Some people are really kinda open and exploratory. Part of that might include exploring other people’s perception of YOUR diabetes. Some of us are sick of hearing/being at the mercy or other people’s impressions/misconceptions about diabetes. But for some people, it can represent a exploratory process of growth.

Both are OK.

I’m super open about it. If you bump into problems, feel free to post and we can all troubleshoot that stuff. There will be both positive and negative impacts from being open.

One of the positive things I’ve encountered about being super open with people about medical issues is that I know EVERYBODY’S medical issues in town and their experiences with it. Over a long period of time, that information represents a huge body of knowledge.

When you are open with people, people are open with you. People will talk to you about diabetes, but people will also talk to you about the struggles they face related to HIV and cancer and Parkinson’s and bipolar disorder experiences. I find that super helpful in exploring what experiences are unique to diabetes and what experiences are kinda mutual to everyone’s experience of illness. It helps me better define what is specific and unique to the experience of diabetics versus other illnesses.

Another positive thing is that I see some protective effect. Everyone in town knows I’m diabetic. If there was ever a terrible accident or medical event, people just KNOW that I am a diabetic. That can be beneficial.

People come to me to have ‘big picture’ discussions about the experience of illness. That might be a positive or a negative, depending on who you are. There’s a lot of listening involved in that, but it’s part of the process in troubleshooting different issues that confront people. People are curious about my experience and how it relates to/might be useful to understanding their experience.

There is a secret club made up of people with chronic illnesses. Those people call me to offer me jobs. They are NOT just diabetics (although I currently work for a T2).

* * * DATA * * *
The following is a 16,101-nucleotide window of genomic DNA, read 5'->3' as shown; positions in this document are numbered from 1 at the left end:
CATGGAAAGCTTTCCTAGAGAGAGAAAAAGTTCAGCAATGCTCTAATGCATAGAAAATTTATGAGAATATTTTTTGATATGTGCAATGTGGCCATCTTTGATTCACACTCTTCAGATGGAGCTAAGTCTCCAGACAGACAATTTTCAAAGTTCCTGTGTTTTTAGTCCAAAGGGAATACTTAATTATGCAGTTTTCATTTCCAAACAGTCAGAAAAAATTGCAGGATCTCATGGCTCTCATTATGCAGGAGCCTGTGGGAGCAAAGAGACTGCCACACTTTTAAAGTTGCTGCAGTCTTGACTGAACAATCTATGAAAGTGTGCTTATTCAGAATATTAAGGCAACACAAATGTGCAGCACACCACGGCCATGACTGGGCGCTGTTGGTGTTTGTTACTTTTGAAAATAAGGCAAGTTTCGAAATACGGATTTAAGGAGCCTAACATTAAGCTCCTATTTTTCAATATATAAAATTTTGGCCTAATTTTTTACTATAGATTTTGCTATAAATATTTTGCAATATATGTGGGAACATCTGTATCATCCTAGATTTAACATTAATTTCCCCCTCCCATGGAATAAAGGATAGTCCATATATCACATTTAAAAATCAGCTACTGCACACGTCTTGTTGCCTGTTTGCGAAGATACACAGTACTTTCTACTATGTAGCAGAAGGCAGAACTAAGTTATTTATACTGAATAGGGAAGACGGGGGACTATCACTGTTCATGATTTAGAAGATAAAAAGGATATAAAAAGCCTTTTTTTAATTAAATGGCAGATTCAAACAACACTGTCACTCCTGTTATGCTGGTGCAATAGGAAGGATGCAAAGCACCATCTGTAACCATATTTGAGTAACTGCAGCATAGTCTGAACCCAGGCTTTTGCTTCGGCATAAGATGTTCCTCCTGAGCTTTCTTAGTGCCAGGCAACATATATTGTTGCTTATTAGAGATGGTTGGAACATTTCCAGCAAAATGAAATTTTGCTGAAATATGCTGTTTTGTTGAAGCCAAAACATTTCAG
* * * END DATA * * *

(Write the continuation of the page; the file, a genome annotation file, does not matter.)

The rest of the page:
Some people might use your illness exploitatively. That will make you mad, but if you are confident in yourself and your abilities, you’ll work it out.

People who are ‘open’ like big picture conversations about ideas. You should be prepared for some of that when disclosing diabetes because it facilitates conversations fundamental to the experience of being a human. Being open about diabetes will begin conversations about big ideas with lots of other people in town about illness, in general. Some people like that stuff and it’s good for them. It’s a personality thing. You learn from that stuff. In general. I’ve learned a lot about the landscape that is the experience of chronic illness. Lectures: Exploring the Psychology of Creativity - YouTube

Conversation with others can help facilitate understanding and creative problem solving, which is very important to us as a community. We do that on this forum everyday. We have all helped advance the paradigm of illness and drive technological development.

One negative thing is that I have a lot of relationships with people with chronic illness and a lot of us face certain hardships and have a higher likelihood of dying young and certain financial problems. People will call you to talk through that stuff. Those are tough conversations. But, overall, everyone will get sick in their lifetime, so the experience of illness is a very unifying one. I’ve developed great relationships with fascinating people just by being open about diabetes. I’m a fan of it.


Great photos of Grand Marais! You are relatively near my location. :grinning:

Duluth will be doing Finn Fest in July if you have the chance to make it there some year. I expect to bump into a lot of diabetics there because Finland has the highest incidence of T1 in the world.

This is perhaps best for another discussion, I do not want to hijack this good thread, but I did not know this and it’s fascinating - another rabbithole, I do wish I had more time for these things…

Indeed! Thunder Bay is Canada’s smallest “BigCity” and I’ve been here about 30 years. There are many Finns here including my wife.

I expect that I’ll be involved in something at the Duluth Finnfest time; since retiring I’m busier than ever. I’ve got a triathlon coming up as well. But the trip through the Yukon snd to Northwest Territories, by motorbike and solo, comes next.

I think I’ll comment on my having T1DM in my next post or Tuesday’s perhaps. It is, after all, part of my identity, part of my story, and to a small degree, part of why I’m even doing this crazy adventure!

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Another Grand Marais tidbit (I hitchhiked and hopped trains from the Twin Cities to GM while in college. - Lovely town) Anyway, there is a carpenter from Grand Marais who is the only non-Frenchman working on the restoration of the Notre Dame in Paris - using Medieval techniques and tools! Pretty cool. (I wish I could remember the guy’s name, I could do that obnoxious "do you know…?)